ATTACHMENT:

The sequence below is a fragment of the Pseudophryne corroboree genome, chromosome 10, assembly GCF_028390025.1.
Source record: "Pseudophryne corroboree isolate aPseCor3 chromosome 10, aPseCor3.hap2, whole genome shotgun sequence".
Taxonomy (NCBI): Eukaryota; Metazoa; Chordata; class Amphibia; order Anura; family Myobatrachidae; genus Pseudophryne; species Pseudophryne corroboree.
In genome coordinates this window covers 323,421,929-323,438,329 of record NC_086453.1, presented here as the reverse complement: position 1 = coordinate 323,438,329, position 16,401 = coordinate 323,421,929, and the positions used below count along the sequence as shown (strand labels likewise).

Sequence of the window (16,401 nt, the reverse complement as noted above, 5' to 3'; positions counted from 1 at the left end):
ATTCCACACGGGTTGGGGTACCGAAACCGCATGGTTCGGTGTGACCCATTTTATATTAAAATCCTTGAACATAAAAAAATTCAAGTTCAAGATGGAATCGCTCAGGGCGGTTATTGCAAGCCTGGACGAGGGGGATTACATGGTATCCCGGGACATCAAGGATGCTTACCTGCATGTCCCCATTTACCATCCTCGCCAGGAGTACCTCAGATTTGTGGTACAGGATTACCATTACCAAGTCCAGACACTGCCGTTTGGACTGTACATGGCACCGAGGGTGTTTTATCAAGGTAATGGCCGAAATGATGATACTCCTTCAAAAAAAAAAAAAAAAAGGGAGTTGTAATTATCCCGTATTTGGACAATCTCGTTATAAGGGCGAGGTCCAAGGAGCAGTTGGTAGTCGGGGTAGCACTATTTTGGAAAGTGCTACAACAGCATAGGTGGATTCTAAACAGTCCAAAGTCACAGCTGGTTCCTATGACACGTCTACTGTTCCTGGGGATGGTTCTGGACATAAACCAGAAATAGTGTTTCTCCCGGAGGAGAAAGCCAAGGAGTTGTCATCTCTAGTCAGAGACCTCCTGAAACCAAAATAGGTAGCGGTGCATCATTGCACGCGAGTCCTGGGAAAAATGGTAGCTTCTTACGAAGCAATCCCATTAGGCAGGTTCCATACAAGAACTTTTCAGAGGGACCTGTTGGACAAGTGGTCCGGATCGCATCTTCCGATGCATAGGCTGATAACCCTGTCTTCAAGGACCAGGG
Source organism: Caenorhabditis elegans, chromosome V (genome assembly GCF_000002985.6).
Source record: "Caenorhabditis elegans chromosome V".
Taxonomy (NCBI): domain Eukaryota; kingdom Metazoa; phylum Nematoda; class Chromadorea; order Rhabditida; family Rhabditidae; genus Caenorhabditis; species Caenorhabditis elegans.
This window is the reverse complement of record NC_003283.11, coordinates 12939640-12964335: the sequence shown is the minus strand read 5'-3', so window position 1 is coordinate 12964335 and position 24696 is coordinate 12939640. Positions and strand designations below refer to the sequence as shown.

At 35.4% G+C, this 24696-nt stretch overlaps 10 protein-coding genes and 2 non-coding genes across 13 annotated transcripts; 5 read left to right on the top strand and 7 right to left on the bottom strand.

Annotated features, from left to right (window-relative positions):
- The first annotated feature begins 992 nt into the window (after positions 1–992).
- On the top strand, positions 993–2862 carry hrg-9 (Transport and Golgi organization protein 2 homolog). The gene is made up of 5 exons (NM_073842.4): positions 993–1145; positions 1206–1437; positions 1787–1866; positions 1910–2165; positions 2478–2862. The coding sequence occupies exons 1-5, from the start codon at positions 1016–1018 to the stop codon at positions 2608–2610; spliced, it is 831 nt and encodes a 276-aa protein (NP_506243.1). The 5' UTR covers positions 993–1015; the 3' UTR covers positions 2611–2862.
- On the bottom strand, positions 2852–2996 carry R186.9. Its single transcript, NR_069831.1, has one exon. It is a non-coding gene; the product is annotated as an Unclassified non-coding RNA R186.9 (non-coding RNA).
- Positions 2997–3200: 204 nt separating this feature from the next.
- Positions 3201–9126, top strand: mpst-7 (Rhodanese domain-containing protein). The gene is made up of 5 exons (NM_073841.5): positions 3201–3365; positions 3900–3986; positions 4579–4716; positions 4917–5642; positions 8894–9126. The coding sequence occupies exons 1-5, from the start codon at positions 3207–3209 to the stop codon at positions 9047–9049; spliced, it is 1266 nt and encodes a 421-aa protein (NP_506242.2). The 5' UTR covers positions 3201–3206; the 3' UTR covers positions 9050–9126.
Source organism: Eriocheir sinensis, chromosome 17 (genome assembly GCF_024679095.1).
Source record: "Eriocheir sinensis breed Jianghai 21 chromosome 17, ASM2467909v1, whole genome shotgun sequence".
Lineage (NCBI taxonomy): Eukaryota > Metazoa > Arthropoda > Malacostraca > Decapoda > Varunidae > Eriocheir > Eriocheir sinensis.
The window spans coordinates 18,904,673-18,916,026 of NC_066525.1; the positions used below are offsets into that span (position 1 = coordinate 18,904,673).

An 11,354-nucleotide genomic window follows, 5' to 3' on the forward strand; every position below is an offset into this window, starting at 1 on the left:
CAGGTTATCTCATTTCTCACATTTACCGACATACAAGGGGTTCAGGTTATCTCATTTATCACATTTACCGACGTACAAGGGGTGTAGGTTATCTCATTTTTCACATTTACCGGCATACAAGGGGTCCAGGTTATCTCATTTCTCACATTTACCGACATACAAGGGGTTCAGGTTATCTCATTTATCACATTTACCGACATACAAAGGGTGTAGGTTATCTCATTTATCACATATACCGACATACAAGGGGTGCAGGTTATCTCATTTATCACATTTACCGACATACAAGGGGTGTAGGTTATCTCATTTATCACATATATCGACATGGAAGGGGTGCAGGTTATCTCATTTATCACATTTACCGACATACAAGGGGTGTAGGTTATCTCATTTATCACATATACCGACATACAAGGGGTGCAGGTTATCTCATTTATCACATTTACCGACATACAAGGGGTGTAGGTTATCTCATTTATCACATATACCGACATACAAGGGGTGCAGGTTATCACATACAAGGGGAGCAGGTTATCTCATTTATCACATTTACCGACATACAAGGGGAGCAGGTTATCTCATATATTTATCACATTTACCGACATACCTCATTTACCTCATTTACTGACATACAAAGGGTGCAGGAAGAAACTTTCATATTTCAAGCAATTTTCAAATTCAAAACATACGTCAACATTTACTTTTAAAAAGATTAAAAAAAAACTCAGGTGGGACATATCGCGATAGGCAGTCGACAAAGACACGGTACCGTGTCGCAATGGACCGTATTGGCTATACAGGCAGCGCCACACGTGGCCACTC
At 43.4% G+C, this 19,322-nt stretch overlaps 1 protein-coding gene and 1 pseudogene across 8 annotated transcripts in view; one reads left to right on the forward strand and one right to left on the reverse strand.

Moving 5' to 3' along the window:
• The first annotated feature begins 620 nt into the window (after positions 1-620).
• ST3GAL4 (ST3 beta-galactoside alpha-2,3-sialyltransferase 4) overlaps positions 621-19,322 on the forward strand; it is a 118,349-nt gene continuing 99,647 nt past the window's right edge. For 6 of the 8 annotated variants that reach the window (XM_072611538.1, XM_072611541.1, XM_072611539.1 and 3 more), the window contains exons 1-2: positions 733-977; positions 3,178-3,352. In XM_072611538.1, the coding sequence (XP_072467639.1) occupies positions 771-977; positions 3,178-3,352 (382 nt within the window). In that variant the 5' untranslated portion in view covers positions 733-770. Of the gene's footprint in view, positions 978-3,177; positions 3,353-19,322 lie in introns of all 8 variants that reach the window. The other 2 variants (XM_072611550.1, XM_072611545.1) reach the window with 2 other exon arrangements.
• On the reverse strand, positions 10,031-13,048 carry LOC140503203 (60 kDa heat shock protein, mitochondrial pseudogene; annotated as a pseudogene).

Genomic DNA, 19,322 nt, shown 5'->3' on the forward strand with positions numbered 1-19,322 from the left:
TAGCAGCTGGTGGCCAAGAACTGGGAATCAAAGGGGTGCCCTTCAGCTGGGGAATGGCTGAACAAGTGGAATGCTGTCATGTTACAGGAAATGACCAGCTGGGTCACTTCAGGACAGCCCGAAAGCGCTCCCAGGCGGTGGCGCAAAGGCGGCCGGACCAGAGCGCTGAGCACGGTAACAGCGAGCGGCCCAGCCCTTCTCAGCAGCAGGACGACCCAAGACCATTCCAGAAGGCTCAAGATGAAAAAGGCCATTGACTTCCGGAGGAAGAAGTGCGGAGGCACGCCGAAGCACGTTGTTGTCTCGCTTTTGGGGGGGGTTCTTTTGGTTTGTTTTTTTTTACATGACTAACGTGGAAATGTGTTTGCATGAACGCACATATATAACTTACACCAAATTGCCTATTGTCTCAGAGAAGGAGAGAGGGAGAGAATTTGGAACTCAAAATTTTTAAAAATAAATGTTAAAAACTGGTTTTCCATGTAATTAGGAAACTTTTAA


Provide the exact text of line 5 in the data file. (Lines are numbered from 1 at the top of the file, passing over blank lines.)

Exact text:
Sequence of the window (16,401 nt, the reverse complement as noted above, 5' to 3'; positions counted from 1 at the left end):